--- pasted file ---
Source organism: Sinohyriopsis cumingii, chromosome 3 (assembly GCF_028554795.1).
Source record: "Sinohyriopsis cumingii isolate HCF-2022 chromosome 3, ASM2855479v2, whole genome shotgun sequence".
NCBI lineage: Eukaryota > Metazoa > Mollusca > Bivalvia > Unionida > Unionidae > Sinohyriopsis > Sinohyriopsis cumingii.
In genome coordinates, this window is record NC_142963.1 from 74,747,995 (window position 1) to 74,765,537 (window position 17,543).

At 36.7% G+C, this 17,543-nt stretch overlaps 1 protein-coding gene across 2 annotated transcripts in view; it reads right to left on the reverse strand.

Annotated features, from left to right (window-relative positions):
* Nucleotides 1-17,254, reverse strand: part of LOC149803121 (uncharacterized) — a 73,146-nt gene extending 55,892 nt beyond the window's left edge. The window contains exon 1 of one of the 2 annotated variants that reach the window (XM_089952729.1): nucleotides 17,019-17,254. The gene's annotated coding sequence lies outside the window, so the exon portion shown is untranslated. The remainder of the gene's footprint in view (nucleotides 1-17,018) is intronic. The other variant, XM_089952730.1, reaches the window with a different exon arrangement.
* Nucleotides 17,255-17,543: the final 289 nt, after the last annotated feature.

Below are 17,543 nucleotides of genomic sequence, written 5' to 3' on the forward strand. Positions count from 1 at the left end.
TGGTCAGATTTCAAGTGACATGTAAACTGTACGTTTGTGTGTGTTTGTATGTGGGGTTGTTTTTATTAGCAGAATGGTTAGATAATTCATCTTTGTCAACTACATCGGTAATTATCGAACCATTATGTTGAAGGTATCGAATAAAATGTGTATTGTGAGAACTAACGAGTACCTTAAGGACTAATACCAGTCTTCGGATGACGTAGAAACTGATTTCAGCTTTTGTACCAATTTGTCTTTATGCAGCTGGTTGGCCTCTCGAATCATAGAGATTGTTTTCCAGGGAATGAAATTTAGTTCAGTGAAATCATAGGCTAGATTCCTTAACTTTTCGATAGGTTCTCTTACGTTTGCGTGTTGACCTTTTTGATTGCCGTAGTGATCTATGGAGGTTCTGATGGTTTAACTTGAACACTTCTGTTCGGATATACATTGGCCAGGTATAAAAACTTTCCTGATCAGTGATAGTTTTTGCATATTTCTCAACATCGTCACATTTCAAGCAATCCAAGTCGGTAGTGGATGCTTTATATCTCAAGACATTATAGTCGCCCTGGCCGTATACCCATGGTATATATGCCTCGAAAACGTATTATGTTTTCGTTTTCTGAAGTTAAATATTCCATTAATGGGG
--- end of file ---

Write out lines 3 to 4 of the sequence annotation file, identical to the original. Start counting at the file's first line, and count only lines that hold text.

NCBI lineage: Eukaryota > Metazoa > Mollusca > Bivalvia > Unionida > Unionidae > Sinohyriopsis > Sinohyriopsis cumingii.
In genome coordinates, this window is record NC_142963.1 from 74,747,995 (window position 1) to 74,765,537 (window position 17,543).